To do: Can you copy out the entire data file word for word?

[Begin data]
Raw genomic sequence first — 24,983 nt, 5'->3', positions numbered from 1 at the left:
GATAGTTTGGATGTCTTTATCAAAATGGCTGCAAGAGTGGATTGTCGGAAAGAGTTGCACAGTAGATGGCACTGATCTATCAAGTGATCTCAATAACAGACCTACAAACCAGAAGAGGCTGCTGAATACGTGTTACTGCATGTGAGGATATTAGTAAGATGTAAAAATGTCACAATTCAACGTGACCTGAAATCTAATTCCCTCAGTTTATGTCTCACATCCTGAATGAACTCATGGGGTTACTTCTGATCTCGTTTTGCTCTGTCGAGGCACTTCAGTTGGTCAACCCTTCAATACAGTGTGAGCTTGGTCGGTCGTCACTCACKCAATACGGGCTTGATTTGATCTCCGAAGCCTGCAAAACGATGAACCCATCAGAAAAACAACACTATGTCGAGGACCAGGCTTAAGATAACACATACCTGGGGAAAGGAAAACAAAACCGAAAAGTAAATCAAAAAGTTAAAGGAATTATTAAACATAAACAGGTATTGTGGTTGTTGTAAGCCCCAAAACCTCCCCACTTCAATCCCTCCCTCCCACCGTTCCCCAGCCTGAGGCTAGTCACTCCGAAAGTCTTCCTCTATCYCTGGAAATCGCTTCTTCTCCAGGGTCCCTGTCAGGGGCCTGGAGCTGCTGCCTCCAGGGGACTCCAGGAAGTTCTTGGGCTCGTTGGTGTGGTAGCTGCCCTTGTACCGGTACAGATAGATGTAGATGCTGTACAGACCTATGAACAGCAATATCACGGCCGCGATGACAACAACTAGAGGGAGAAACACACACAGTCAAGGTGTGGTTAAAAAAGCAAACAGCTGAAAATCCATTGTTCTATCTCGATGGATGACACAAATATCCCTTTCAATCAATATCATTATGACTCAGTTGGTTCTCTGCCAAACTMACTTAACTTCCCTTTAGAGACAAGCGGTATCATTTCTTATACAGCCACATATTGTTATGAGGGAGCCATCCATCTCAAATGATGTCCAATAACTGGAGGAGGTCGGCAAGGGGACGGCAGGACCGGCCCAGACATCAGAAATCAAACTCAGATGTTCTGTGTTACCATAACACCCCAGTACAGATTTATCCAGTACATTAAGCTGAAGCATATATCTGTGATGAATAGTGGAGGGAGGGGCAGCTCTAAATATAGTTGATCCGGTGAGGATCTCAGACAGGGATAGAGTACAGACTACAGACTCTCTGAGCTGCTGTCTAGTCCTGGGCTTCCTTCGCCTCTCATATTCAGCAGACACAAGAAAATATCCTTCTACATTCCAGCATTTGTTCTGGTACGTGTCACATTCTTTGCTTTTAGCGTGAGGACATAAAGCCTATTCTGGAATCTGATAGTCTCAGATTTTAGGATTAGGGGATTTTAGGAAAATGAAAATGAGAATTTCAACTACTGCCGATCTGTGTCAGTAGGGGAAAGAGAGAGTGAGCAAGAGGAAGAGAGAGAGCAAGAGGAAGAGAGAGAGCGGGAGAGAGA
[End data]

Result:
Raw genomic sequence first — 24,983 nt, 5'->3', positions numbered from 1 at the left:
GATAGTTTGGATGTCTTTATCAAAATGGCTGCAAGAGTGGATTGTCGGAAAGAGTTGCACAGTAGATGGCACTGATCTATCAAGTGATCTCAATAACAGACCTACAAACCAGAAGAGGCTGCTGAATACGTGTTACTGCATGTGAGGATATTAGTAAGATGTAAAAATGTCACAATTCAACGTGACCTGAAATCTAATTCCCTCAGTTTATGTCTCACATCCTGAATGAACTCATGGGGTTACTTCTGATCTCGTTTTGCTCTGTCGAGGCACTTCAGTTGGTCAACCCTTCAATACAGTGTGAGCTTGGTCGGTCGTCACTCACKCAATACGGGCTTGATTTGATCTCCGAAGCCTGCAAAACGATGAACCCATCAGAAAAACAACACTATGTCGAGGACCAGGCTTAAGATAACACATACCTGGGGAAAGGAAAACAAAACCGAAAAGTAAATCAAAAAGTTAAAGGAATTATTAAACATAAACAGGTATTGTGGTTGTTGTAAGCCCCAAAACCTCCCCACTTCAATCCCTCCCTCCCACCGTTCCCCAGCCTGAGGCTAGTCACTCCGAAAGTCTTCCTCTATCYCTGGAAATCGCTTCTTCTCCAGGGTCCCTGTCAGGGGCCTGGAGCTGCTGCCTCCAGGGGACTCCAGGAAGTTCTTGGGCTCGTTGGTGTGGTAGCTGCCCTTGTACCGGTACAGATAGATGTAGATGCTGTACAGACCTATGAACAGCAATATCACGGCCGCGATGACAACAACTAGAGGGAGAAACACACACAGTCAAGGTGTGGTTAAAAAAGCAAACAGCTGAAAATCCATTGTTCTATCTCGATGGATGACACAAATATCCCTTTCAATCAATATCATTATGACTCAGTTGGTTCTCTGCCAAACTMACTTAACTTCCCTTTAGAGACAAGCGGTATCATTTCTTATACAGCCACATATTGTTATGAGGGAGCCATCCATCTCAAATGATGTCCAATAACTGGAGGAGGTCGGCAAGGGGACGGCAGGACCGGCCCAGACATCAGAAATCAAACTCAGATGTTCTGTGTTACCATAACACCCCAGTACAGATTTATCCAGTACATTAAGCTGAAGCATATATCTGTGATGAATAGTGGAGGGAGGGGCAGCTCTAAATATAGTTGATCCGGTGAGGATCTCAGACAGGGATAGAGTACAGACTACAGACTCTCTGAGCTGCTGTCTAGTCCTGGGCTTCCTTCGCCTCTCATATTCAGCAGACACAAGAAAATATCCTTCTACATTCCAGCATTTGTTCTGGTACGTGTCACATTCTTTGCTTTTAGCGTGAGGACATAAAGCCTATTCTGGAATCTGATAGTCTCAGATTTTAGGATTAGGGGATTTTAGGAAAATGAAAATGAGAATTTCAACTACTGCCGATCTGTGTCAGTAGGGGAAAGAGAGAGTGAGCAAGAGGAAGAGAGAGAGCAAGAGGAAGAGAGAGAGCGGGAGAGAGA